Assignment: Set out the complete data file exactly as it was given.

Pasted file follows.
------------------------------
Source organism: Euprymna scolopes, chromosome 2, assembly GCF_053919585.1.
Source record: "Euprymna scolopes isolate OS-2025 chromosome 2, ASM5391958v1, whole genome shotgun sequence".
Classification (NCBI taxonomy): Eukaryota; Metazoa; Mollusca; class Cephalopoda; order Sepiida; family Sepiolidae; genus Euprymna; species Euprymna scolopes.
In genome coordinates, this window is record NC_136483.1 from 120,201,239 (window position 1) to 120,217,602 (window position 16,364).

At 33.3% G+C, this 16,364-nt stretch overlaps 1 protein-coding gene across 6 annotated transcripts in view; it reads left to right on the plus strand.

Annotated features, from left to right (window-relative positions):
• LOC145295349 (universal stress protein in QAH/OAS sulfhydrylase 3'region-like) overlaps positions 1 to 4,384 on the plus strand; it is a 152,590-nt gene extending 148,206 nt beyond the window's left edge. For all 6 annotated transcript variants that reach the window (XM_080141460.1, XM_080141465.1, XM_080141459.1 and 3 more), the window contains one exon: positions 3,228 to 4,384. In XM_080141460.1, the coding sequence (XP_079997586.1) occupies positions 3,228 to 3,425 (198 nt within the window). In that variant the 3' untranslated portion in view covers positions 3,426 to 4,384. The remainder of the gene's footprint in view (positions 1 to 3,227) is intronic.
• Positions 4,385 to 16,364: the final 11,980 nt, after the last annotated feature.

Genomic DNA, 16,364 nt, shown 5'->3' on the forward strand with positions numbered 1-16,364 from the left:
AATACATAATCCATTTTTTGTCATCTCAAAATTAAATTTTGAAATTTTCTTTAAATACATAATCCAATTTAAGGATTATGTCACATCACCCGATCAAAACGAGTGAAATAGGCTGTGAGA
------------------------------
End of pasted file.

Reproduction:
Source organism: Euprymna scolopes, chromosome 2, assembly GCF_053919585.1.
Source record: "Euprymna scolopes isolate OS-2025 chromosome 2, ASM5391958v1, whole genome shotgun sequence".
Classification (NCBI taxonomy): Eukaryota; Metazoa; Mollusca; class Cephalopoda; order Sepiida; family Sepiolidae; genus Euprymna; species Euprymna scolopes.
In genome coordinates, this window is record NC_136483.1 from 120,201,239 (window position 1) to 120,217,602 (window position 16,364).

At 33.3% G+C, this 16,364-nt stretch overlaps 1 protein-coding gene across 6 annotated transcripts in view; it reads left to right on the plus strand.

Annotated features, from left to right (window-relative positions):
• LOC145295349 (universal stress protein in QAH/OAS sulfhydrylase 3'region-like) overlaps positions 1 to 4,384 on the plus strand; it is a 152,590-nt gene extending 148,206 nt beyond the window's left edge. For all 6 annotated transcript variants that reach the window (XM_080141460.1, XM_080141465.1, XM_080141459.1 and 3 more), the window contains one exon: positions 3,228 to 4,384. In XM_080141460.1, the coding sequence (XP_079997586.1) occupies positions 3,228 to 3,425 (198 nt within the window). In that variant the 3' untranslated portion in view covers positions 3,426 to 4,384. The remainder of the gene's footprint in view (positions 1 to 3,227) is intronic.
• Positions 4,385 to 16,364: the final 11,980 nt, after the last annotated feature.

Genomic DNA, 16,364 nt, shown 5'->3' on the forward strand with positions numbered 1-16,364 from the left:
AATACATAATCCATTTTTTGTCATCTCAAAATTAAATTTTGAAATTTTCTTTAAATACATAATCCAATTTAAGGATTATGTCACATCACCCGATCAAAACGAGTGAAATAGGCTGTGAGA